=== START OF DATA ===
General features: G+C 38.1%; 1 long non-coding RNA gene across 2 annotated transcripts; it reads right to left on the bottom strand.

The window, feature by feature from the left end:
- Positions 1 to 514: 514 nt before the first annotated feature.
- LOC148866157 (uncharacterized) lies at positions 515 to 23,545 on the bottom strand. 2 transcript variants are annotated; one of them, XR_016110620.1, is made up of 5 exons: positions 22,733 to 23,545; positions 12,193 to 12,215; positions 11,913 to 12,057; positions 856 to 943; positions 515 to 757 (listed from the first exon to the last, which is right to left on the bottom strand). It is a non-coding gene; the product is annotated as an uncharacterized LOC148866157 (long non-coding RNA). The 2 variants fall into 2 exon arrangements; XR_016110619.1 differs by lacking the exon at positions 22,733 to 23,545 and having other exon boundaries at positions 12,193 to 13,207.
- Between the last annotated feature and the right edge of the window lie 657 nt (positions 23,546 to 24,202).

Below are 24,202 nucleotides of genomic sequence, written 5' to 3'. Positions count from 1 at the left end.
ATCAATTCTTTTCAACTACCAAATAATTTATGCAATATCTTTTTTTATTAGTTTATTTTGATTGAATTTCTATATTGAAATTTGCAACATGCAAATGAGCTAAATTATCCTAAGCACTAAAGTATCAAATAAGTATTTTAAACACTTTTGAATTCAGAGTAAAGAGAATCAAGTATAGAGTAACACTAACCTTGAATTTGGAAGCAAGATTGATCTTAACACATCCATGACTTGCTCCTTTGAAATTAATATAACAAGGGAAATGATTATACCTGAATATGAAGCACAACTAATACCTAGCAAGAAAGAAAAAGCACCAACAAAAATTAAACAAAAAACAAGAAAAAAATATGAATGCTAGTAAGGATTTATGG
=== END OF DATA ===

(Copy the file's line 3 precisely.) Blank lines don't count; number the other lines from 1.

- Positions 1 to 514: 514 nt before the first annotated feature.